- The Washington Times - Thursday, August 8, 2002

CARLISLE, Pa. Washington Redskins coach Steve Spurrier may need the BCS bowl formula to pick his starting quarterback.
Shane Matthews, Danny Wuerffel and Sage Rosenfels are competing for two spots the starting job and one backup position, with the other backup slot likely reserved for first-round pick Patrick Ramsey.
But the pecking order among Matthews, Wuerffel and Rosenfels seems to rotate daily. Coach Steve Spurrier won't choose his starter until the final preseason game against the New England Patriots on Aug.29, and each player's stock seemingly rises and falls like the Dow Jones.
"We haven't ranked them yet," Spurrier said. "We're just going to let everybody play and two or three weeks from now we'll put them in order."
Matthews appeared to be the front-runner ahead of Wuerffel, with Rosenfels third following the first 10 days of training camp. Then came Wuerffel's three touchdown passes and Rosenfels' two scores in the 38-7 preseason victory over the San Francisco 49ers on Saturday.
Suddenly, fans anointed Wuerffel the starter even though his big numbers came against backups who likely will be preseason cuts soon. With a shaky first series that included a horribly under-thrown interception, Rosenfels was a tepid second behind Wuerffel.
Now Matthews needs a sharp outing when he starts against the Carolina Panthers on Saturday to keep up in a race that probably won't be impacted by Ramsey's signing yesterday.
But the preseason stat sheet is grossly misleading. Wuerffel hasn't thrown a regular-season pass in three years, but his 139.8 pass rating after the opener would be nearly double Tony Banks' 71.3 last year. Rosenfels' 92.1 would be the best since Mark Rypien's 97.9 en route to winning the 1991 championship.
Obviously, the numbers are skewed. Rosenfels only completed two of eight passes against the 49ers' starters before he fattened up on reserves, completing eight of 12 attempts for the two touchdowns. Wuerffel scored 24 points in four drives against second- and third-teamers as the Redskins won by their biggest preseason margin since 1976.
"It was one of the more impressive performances I've ever seen by a whole team in a preseason game," Matthews said.
But the 49ers admittedly weren't worried about losing. They could have cared less, pulling their starters after two series while Rosenfels and Wuerffel enjoyed the protections of Washington's starting offensive line against the 49ers' backups.
Matthews probably will play most of the first half against the Panthers, who lost their final 15 games last season. Carolina's low talent level will dip even further for Rosenfels when he relieves Matthews. Wuerffel might play the fourth quarter and Ramsey won't debut until at least Pittsburgh on Aug.18.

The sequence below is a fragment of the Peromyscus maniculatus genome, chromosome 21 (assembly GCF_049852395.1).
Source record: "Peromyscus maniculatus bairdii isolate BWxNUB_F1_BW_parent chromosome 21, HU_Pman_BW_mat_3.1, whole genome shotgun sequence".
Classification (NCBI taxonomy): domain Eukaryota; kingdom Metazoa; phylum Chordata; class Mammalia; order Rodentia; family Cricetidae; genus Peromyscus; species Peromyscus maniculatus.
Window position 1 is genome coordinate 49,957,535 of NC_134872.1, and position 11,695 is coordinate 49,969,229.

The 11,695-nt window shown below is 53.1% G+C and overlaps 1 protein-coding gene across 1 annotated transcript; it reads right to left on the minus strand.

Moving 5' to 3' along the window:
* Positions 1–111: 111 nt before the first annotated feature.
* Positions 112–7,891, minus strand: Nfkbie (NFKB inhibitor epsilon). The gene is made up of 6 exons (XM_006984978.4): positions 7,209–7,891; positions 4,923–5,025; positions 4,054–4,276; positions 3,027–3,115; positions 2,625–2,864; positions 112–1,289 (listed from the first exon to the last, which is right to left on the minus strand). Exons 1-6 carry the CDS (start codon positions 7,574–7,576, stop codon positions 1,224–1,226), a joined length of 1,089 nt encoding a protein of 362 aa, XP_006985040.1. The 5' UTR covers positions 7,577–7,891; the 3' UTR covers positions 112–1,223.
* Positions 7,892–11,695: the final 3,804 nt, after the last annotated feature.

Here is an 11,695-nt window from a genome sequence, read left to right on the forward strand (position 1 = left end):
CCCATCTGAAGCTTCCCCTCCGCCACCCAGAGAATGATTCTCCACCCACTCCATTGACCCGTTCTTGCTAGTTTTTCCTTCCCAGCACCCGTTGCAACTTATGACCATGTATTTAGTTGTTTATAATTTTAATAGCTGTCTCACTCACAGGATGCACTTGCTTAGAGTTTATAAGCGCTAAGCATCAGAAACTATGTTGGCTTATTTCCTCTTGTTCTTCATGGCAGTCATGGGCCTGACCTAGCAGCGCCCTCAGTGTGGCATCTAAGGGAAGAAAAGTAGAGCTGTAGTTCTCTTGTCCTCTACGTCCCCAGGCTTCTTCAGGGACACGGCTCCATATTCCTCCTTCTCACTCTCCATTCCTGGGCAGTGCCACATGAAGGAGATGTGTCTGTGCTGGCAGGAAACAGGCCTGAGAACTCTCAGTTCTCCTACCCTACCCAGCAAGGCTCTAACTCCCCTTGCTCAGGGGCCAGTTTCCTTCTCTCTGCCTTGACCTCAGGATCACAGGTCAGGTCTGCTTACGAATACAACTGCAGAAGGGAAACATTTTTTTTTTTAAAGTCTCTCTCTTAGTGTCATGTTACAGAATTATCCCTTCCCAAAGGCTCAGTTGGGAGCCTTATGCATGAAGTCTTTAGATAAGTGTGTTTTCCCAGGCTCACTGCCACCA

The Panthers will be fresh in their opener and may leave their starters in longer than the 49ers, but they're not nearly as talented. The stage could be set for a Redskins letdown after traveling to Osaka, Japan, for their opener and back. The emotional pitch and talent levels are among the many factors Spurrier must weigh.
"Obviously, you can't get four quarterbacks ready to play. It's hard to get three," Spurrier said. "We've been rotating three and it's worked out pretty well, but now it's getting closer to the season and you start rotating two. As a quarterbacks coach, I've always rotated two the backup guy gets a lot of work in our scheme of things.''
By the end of the preseason Matthews, Wuerffel and Rosenfels all will have faced first-string defenses. Wuerffel is expected to start against the Tampa Bay Buccaneers on Aug.24. Spurrier has left open who will get the nod against the Pittsburgh Steelers, the NFL's top-ranked defense last year, on Aug.18.
"It's not like in the middle of the first quarter he throws me out there," Rosenfels said. "He gives each a fair shot."
Then there's the difference between preseason and regular-season pace. Defenses mostly remain in basic schemes with less blitzing during the preseason. The increased pressure and tempo of September could unravel a passer who fared better in the preseason.
"The speed of the game is dramatically different," Matthews said. "Teams give you way more [defensive] looks [in the regular season]."
Rosenfels said he audibled about 10 times in 28 snaps against the 49ers in a system that allows quarterbacks to change the play at the line of scrimmage. During the regular season, teams only allow quarterbacks to audible a handful of plays though Spurrier gives his passers more flexibility.

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